Here, the crucial issue in both the antitrust and the tort claims was whether the defendants intended to injure Continental. Continental wished more time to depose certain representatives of the various defendants, but most of those potential witnesses had already filed affidavits saying that the defendants had no intent to injure Continental. The burden was on Continental to show what specific facts it hoped to discover that would support its allegations of illegal conspiracy. See United States ex rel. Army Athletic Ass'n v. Reliance Ins. Co., 799 F.2d 1382, 1388 (9th Cir.1986). Since Continental's motion was not specific, but only expressed the hope that evidence to contradict the affidavits would transpire at deposition, the trial court did not abuse its discretion by refusing to allow more time for discovery.




The fraud claim was not appealed


Courts have assumed that this doctrine exempts both parties to the agreement from antitrust liability, both unions and employers. See Mackey v. N.F.L., 543 F.2d 606, 612 (8th Cir.1976) and cases cited therein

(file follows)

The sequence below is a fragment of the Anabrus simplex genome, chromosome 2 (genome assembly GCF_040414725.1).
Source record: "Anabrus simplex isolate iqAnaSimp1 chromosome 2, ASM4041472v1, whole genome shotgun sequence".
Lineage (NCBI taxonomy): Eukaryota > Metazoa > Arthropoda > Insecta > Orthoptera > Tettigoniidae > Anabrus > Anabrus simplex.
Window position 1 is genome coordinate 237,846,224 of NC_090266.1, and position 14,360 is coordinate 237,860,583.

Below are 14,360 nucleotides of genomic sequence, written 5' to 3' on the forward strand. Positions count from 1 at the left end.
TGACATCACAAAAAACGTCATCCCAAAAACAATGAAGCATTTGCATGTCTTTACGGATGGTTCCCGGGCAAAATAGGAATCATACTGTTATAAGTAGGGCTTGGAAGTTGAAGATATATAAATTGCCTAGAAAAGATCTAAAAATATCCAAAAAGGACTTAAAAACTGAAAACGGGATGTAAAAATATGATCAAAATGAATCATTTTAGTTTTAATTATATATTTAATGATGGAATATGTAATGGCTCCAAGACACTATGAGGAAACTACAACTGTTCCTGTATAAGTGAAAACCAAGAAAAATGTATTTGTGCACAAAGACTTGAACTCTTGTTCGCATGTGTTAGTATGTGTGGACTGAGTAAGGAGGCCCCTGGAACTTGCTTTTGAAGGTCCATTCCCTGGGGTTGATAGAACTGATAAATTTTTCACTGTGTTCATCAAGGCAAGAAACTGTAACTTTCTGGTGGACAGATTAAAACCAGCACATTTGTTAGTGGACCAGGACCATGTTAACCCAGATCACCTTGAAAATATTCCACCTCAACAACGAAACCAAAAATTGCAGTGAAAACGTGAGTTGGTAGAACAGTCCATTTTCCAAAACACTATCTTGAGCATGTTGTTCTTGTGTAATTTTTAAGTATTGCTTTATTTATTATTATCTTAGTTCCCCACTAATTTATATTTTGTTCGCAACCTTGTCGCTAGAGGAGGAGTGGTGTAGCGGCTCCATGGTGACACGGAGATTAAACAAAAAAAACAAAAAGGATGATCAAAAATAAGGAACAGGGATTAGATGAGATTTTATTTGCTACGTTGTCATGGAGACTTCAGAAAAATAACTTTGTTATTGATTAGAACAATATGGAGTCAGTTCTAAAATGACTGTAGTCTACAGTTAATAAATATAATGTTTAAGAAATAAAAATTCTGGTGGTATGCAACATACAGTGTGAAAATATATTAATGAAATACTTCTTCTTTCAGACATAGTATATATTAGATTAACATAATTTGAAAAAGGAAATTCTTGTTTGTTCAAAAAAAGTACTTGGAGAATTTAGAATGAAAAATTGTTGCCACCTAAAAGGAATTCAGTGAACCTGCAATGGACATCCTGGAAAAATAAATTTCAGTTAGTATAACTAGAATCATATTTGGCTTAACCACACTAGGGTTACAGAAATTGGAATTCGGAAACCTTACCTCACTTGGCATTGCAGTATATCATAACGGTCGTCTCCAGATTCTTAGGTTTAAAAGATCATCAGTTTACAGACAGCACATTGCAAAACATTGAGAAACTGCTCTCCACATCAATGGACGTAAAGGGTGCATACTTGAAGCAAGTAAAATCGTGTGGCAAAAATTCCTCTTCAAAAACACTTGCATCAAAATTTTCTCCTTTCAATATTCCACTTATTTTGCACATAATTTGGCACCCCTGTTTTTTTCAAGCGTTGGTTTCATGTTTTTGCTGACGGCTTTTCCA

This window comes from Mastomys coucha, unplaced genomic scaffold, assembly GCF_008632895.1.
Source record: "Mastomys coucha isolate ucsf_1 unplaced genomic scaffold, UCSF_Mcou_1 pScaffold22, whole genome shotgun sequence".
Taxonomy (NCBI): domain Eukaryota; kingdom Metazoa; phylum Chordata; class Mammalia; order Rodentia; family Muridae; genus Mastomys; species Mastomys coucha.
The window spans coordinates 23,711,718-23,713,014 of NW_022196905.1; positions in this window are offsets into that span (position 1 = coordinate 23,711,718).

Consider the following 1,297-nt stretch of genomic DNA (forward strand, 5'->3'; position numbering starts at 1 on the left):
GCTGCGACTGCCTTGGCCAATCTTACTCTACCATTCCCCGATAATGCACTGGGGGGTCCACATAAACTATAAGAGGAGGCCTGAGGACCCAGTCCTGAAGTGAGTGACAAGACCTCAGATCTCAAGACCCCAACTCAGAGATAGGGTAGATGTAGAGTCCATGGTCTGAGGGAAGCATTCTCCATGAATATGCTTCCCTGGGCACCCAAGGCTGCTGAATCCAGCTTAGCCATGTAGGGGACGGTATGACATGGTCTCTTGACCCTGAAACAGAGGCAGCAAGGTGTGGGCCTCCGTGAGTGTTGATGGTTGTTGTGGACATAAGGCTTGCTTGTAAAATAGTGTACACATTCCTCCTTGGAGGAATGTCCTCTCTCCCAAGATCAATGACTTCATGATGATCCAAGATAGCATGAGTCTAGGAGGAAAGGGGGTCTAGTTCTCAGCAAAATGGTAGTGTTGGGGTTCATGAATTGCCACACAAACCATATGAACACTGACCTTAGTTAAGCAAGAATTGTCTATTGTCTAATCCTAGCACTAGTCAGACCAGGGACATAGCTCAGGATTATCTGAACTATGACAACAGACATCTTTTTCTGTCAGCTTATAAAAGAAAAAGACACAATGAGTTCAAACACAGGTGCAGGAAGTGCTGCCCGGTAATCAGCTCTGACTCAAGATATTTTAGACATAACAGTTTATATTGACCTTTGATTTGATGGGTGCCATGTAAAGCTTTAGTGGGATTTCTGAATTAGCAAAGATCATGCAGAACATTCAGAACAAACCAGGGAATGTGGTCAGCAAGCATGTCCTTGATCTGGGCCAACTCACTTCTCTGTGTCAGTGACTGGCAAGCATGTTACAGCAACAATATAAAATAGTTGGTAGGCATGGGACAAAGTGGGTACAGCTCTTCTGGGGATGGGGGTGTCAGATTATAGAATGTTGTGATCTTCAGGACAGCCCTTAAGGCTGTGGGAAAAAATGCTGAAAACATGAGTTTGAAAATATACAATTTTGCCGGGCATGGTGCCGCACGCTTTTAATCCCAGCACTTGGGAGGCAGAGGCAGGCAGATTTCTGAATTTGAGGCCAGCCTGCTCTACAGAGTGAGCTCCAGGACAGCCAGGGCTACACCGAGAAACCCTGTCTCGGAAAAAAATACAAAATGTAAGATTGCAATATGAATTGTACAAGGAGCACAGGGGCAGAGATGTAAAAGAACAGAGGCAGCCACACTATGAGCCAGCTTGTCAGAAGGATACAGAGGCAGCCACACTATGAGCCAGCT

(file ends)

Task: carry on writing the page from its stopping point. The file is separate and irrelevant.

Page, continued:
These factors are echoed, without reference to Mackey, in California Dump Truck Owners Ass'n v. Associated General Contractors, 562 F.2d 607 (9th Cir.1977), at 611 (bona fide arm's length bargaining), 613 (indirect rather than a primary effect on others), 614 (mandatory subjects of collective bargaining). See also Richards v. Neilsen Freight Lines, 810 F.2d 898, 905-06 (9th Cir.1987) (labor-management agreement is exempt from antitrust scrutiny unless it creates "substantial anticompetitive effects tangential or unrelated to the legitimate central purpose of organizing a company.")


The Seattle agreement was not ratified by the local union employees


Because we find that the project agreements are exempt from antitrust scrutiny under the nonstatutory exemption, we need not consider the defendants' alternative contention, that the agreements were a unilateral act of the unions, and therefore protected by the statutory exemption